The Land-use Planner can be used as part of an inclusive planning process that brings all key stakeholders to the table to discuss a shared vision for the future of the landscape and understand the environmental, economic and social impacts of different land-use decisions. The Mekong Development Research Institute (MDRI) and IDH utilised the Land-use Planner as part of their efforts to support stakeholders engaged in subnational land-use planning in Di Linh District, Lam Dong Province. This district is in Vietnam’s Central Highlands, one of the world’s top producers of robusta coffee. Stakeholders are concerned about unsustainable land use and poor smallholder conditions over the 160,000 ha mountainous area, where forests and coffee agricultural systems are the dominant land uses. The region also faces a high deforestation rate (8% between 2000 and 2010), soil degradation, biodiversity loss and water pollution. With the Land-use Planner, MDRI and IDH better understood the potential impacts of different land-use planning decisions, such as improving coffee production or prioritising reductions in deforestation, over a 30-year planning horizon. MDRI is now training local facilitators on how to use the Land-use Planner to conduct cost-benefit analysis of management options and how it can advance the land-use planning processes in the Central Highlands.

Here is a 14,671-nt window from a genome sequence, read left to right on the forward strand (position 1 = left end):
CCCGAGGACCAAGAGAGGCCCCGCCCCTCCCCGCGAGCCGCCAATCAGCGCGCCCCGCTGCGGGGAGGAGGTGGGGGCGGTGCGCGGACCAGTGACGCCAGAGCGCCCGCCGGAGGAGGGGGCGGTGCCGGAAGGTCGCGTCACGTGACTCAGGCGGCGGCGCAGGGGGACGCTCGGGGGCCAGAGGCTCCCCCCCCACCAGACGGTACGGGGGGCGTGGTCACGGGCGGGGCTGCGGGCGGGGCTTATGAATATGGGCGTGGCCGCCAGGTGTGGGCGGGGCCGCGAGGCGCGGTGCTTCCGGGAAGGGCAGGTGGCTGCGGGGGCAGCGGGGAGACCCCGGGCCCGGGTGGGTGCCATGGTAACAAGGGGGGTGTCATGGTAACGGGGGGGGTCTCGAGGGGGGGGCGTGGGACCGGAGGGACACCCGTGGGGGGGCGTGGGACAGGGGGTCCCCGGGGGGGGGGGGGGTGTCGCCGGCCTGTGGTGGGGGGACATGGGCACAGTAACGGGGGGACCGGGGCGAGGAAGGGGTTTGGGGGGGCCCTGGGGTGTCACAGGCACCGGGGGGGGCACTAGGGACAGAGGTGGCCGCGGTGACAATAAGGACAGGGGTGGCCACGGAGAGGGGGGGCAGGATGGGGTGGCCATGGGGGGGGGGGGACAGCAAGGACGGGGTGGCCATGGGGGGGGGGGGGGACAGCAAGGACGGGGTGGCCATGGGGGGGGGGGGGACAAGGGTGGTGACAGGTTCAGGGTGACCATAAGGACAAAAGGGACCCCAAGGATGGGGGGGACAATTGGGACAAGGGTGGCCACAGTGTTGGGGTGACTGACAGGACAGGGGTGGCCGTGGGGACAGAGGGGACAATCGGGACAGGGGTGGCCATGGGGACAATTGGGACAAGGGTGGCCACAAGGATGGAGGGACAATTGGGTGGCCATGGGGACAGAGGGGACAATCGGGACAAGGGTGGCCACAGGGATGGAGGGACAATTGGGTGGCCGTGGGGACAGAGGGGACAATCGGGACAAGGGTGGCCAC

Supporting participatory land-use planning with the Land-use Planner
The Land-use Planner can help stakeholders better respond to increasingly complex land-use challenges. Robust and straightforward approaches are even more essential now as global supply chains and increasingly stringent requirements to access international markets are adding greater pressure on landscapes and land managers. During the training, participants learnt how to use the Land-use Planner to support inclusive, data-informed land-use planning processes in a multitude of contexts where various land-use issues are at stake. With the tool, they calculated the costs and benefits of different land uses and simulated the effects of land-use planning decisions into the future. They compared alternative scenarios and identified key trade-offs, all elements that may serve as a basis for continued engagement with stakeholders to support sustainable land management. These scenarios also help them prepare solutions that support local development and environmental sustainability.
To learn more about our free and interactive Land-use Planner and future trainings, check out landuseplanner.org.